A great way to train for rolls is to locate the muscles of your pelvic floor and tighten them up, much the same way you’d do a kegel exercise.  Pull in with the rectus abdominis as though you were zipping up a zipper all the way to the top of your rib cage. Hold it there for a moment, and then try to zip the “zipper” downwards again.
 My flutters   are even, highly sustained and large enough to see from the back of the room- no matter what size the venue is. They do not come from an ability to move my abdominal muscles in and out quickly. I could definitely do that if I wanted to!  However, if I engaged my abs by pulling them in and out super-fast, then I wouldn’t be able to layer belly rolls with my flutters…a movement that I call the  “flundulation”.
The main secret for crazy flutters is to keep your   abdominal muscles soft and relaxed, while your skeleton remains in standard dance posture- pelvis neutral with the tailbone tucked slightly towards the floor, ribcage lifted, and shoulders back and down. This sounds a lot easier than it actually is!
 Think about it: our abdominal muscles are constantly engaged, whether we’re conscious of it or not.  When enter in performance, our abs are always engaged- we’ve been trained to do that!  When we walk into a party or social gathering, we automatically pull up into a regal posture, without even thinking about it. Trying on a costume or an item in a store’s dressing room, we immediately suck in our stomachs. 
Letting our bellies remain loose and relaxed is completely conditioned out of us by society, so it might take you a while to get the hang of keeping your skeleton engaged and your abdominal muscles soft. When I was training to do this- and I taught myself, no one showed me- I’d place my hands on my sides, actually hooking my fingers just under my top ribs, so I could really feel my ribcage staying lifted as I let my belly go soft.  It looks kinda dorky, but try it- it works!
After you’ve gotten comfortable with that, it’s time to discover your diaphragm, which is the place of initiation for all my flutters.  The diaphragm, the large, major muscle that controls our breathing, is strong and kinda dome-shaped, sitting in the lower middle of your torso. Though we’re usually not aware of it, the diaphragm contracts rhythmically as we breathe as we breathe in and out. But if you concentrate, you can control the diaphragm- like when you breathe in deeply, holding your breath before diving into water. Think of your diaphragm as an inflatable ball. It fills up as you inhale and deflates when you exhale.   So you can feel it in motion, place your hand on your diaphragm and breath slowly and deeply.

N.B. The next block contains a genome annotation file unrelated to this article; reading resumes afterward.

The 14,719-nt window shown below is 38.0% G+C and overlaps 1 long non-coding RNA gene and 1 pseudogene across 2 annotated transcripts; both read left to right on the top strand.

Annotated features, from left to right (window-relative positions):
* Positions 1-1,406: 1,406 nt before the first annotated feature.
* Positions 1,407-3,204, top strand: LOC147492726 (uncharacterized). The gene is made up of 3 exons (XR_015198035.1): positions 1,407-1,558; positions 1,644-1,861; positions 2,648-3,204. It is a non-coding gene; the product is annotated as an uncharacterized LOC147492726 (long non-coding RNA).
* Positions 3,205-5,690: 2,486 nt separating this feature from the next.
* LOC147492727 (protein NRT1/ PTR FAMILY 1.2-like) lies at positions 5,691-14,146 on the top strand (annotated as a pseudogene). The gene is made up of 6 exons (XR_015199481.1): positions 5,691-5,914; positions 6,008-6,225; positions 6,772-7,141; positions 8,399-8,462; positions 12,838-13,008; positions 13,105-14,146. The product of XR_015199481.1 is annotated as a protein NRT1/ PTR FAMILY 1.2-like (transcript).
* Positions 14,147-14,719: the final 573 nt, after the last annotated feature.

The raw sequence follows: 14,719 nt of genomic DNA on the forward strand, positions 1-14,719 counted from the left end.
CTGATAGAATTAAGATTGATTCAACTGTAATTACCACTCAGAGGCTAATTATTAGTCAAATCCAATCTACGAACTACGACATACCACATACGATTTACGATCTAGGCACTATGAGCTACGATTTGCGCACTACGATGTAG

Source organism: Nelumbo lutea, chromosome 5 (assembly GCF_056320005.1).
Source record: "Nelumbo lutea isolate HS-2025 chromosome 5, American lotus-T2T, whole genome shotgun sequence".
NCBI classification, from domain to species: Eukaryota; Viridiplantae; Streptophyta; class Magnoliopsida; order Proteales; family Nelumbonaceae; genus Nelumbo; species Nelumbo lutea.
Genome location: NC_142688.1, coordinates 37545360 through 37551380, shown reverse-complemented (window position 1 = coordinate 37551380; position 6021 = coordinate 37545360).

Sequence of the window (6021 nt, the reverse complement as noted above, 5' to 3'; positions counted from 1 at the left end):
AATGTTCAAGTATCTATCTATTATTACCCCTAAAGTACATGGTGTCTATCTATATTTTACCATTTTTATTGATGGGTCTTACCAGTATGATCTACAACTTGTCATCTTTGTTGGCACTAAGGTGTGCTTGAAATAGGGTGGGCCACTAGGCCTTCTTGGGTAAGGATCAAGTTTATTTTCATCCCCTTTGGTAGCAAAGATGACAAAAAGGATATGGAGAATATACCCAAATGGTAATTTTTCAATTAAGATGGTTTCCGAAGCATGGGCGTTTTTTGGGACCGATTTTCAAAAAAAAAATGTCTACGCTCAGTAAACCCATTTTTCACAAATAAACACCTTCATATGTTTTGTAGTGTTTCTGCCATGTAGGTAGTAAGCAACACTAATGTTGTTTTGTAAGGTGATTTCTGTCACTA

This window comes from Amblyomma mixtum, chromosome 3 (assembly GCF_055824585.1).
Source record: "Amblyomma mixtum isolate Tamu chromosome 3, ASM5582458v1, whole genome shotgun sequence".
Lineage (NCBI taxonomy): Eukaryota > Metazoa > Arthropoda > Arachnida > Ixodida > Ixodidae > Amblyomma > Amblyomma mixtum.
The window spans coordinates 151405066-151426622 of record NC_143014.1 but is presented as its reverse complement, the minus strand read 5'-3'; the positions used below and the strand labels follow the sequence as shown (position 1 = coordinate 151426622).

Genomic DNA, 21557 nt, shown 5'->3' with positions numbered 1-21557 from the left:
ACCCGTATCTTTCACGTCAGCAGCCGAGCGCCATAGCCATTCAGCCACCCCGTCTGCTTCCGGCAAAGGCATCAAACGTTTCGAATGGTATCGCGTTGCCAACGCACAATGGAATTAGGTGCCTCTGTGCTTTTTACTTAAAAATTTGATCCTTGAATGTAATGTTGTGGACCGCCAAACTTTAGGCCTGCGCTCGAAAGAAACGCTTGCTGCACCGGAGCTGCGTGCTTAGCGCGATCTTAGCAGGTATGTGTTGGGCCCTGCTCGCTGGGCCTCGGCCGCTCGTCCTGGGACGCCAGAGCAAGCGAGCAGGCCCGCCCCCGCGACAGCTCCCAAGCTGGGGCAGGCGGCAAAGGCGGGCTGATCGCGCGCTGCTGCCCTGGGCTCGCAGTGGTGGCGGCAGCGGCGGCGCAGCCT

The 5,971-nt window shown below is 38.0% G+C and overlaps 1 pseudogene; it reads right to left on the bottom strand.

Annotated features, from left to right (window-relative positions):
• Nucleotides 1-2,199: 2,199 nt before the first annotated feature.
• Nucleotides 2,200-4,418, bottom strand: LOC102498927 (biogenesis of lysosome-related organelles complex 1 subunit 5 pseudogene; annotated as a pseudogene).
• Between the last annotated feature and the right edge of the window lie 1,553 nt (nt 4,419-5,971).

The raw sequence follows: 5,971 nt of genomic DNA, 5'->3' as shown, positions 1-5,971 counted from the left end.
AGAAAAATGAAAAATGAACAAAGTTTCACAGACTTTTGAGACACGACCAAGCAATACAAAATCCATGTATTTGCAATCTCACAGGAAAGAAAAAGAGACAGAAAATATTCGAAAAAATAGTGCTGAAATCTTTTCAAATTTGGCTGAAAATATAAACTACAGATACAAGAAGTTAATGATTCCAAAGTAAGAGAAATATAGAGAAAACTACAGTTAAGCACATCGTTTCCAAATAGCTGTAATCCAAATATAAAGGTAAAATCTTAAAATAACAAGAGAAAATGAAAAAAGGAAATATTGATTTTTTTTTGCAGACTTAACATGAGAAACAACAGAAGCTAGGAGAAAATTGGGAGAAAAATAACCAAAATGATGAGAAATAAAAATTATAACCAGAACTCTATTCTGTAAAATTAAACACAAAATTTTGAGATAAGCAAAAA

Once you’ve located your diaphragm and felt it moving naturally, try it a few times with conscious control, breathing in and out slowly and deeply as you keep your skeleton lifted and your abdominal muscles soft and un-engaged.  Now, try exhaling sharply, cutting the diaphragm’s muscle movement off. You’ve done this correctly if you feel a little clutch or catch.  Repeat this a few times, allowing yourself a couple of moments of regular breathing in between, so you don’t hyperventilate and become dizzy.
 A word to the wise: while many people advocate catching your breath and “cutting it off” at the throat, I don’t like this practice at all! Not only are the little “catches” you make while doing that visible to the audience, the movements also  cause the tendons in the neck to pop out and look  stringy and ugly…even on younger dancers!  Instead, try to visualize the little clutch or catch staying  just at the top of your ribs, directly under your cleavage…or, if you're a guy, directly under and between your man-candy pectoral muscles.
 Remember, the diaphragm is one of the strongest muscles in our entire body because  it’s in constant use as we breathe. If you repeat these practice movements even just a few times a day, the strength in your diaphragm will build up really quickly…and soon, you will have a an "alien in your belly", too!

 If you liked reading about abdominal technique here, then you’ll LOVE my instructional DVD, “ABS-olutely Fabulous”- it’s packed with info on flutters, belly rolls, and undulations! 
Get it here: